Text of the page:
There’s a lot to take in with a name like Taiwan Monkey Picked (Ma Liu Mie) Tie Guan Yin Oolong Tea, but the most exciting part is “Monkey-Picked.” What? Really? There were monkeys involved in getting this tea from the tree to my teapot? According to legend, the steep cliff-side where this tea is grown is too treacherous for tea farmers to reach the leaves, so they trained monkeys to pick the leaves for them. Ma Liu Mie is an honorable nickname for this tea used by the locals, as well as the name of the tea-picking Monkey King of legend. Read more about the tea under the “more info” tab here.
My first impression of this tea is that the leaves are small and dense, not cut or broken, but simply in a different shape than the long curls of black tea I’ve come to expect. Dry, this oolong smells pleasantly earthy with a bit of stone-fruit sweetness like raisin or apricot. I followed the recommended brewing instructions, using very hot, boiling water and a hefty serving of tea leaves.
At first sip, I notice strong roasted flavors. However, this tea is not full-on smoke-flavored like lapsang souchong, instead it is more complex, like the perfect warm, golden-char flavor of eating food cooked over a campfire. There are some of the aged, fermented notes I tend to associate with pu erh, but they are much more gentle and less sour. This type of earthiness is concentrated and layered, with notes of toasted grains, warm woods, and new leather.
On a day-to-day basis, I drink tea that is drinkable and easy-going. I have to be in the right mood to want a bold, smokey lapsang souchong, or a challenging, fishy pu erh. This Monkey Picked Oolong is a perfect compromise between all three. It is so much more than a basic breakfast tea, but it is not so sour or smokey to bowl you over. It is gentle and earthy, smooth and toasted, and it has a well-earned, legendary reputation.
How could you not give Monkey Picked Oolong a try?
Here’s the scoop!
Leaf Type: Oolong
Where to Buy: Teavivre
Using Taiwan autumn tea as material, this Monkey Picked Tie Guanyin carefully selected by TeaVivre is baked slowly by soft fire (the baking process falls into three steps and every step lasts two minutes). The degree of fermentation is 100 percent so that the dried tea can keep a long-lasting fragrance. After brewing, the smell of honey peach and the baked flavor can be perfectly appreciated and the beverage tastes gorgeously smooth.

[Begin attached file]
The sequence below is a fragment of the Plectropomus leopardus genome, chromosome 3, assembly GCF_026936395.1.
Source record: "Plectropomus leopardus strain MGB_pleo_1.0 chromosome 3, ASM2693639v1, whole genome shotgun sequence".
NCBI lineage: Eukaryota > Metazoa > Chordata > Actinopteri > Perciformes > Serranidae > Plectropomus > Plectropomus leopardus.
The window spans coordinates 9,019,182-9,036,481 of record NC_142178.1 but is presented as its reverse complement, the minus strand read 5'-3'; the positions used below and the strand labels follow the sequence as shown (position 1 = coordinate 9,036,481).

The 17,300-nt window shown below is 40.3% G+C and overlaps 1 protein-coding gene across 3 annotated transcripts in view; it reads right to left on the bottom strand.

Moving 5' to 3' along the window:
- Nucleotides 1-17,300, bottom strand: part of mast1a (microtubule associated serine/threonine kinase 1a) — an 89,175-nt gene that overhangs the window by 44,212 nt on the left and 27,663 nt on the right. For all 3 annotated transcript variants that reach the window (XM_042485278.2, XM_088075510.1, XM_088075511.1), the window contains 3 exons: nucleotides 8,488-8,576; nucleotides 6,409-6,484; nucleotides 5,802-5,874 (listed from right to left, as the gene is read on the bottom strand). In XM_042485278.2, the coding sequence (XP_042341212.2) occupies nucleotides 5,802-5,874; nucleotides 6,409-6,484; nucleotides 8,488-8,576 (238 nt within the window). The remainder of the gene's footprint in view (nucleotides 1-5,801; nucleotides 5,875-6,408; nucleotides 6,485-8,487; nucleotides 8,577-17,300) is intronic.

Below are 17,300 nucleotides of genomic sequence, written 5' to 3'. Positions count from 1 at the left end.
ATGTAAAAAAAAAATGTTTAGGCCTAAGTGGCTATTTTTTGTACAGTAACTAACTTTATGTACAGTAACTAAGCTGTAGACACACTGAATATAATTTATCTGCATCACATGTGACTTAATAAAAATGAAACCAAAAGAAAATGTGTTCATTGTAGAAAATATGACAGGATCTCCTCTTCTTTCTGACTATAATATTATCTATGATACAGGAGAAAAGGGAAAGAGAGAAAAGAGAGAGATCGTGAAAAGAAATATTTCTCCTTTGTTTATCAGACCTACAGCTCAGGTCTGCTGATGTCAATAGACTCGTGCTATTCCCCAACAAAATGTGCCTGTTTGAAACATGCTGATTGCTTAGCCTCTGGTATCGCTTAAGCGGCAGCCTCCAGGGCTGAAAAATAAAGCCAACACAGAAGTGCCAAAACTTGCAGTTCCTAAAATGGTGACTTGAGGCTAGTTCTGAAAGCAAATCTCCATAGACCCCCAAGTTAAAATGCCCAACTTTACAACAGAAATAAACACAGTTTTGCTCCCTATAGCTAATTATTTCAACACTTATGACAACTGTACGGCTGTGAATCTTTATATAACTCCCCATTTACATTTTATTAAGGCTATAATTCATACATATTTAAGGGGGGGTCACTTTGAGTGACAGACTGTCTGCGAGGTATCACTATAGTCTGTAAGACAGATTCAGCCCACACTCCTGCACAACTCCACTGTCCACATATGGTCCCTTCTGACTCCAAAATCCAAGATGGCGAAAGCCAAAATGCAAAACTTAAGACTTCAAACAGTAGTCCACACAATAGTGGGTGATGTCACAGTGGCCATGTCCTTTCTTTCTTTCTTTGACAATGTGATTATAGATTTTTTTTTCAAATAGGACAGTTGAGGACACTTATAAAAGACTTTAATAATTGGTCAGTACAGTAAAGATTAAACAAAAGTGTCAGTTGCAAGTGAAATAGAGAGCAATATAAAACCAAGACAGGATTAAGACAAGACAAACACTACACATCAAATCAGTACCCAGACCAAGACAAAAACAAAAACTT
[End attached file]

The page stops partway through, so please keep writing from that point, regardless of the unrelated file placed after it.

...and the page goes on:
Learn even more about this tea and tea company here!
Leaf Type: Oolong
Where to Buy: Red Leaf Tea
Deep in the forests of Southern China, tea leaves are still harvested by hand from wild tea trees. These are considered to be gourmet, premium teas among the Chinese, and there is always a light body, a delicate clarity, and an earthy nature to the brews of these leaves that is never found elsewhere. At one time, tradition says, the monks of a certain temple, desirous of harvesting more of these wild tree leaves at a quicker pace, trained dozens of monkeys to climb to the tops of the tea trees and pick the youngest leaves and pekoe buds up there! These monkey-picked leaves were then converted into oolong tea, the monk’s favored beverage. Today, Chinese tea drinkers call the very best oolong teas made from wild tree leaves, “Monkey-Picked,” even though more reliable methods of harvesting are now employed. Premium “Monkey-Picked” Oolong is rare, labor-intensive, and extremely delicate in flavor. It can be brewed for multiple infusions, with many declaring that the second steeping is the best! “Monkey-Picked” Ooloong has an extremely complex bouquet, with an earthiness in the brew usually found only in aged Pu Erh tea! Known to the Chinese as Ti Kuan Yin tea, or Goddess Tea, this ultimate oolong is a rare treasure for our Red Leaf customers! Try some today!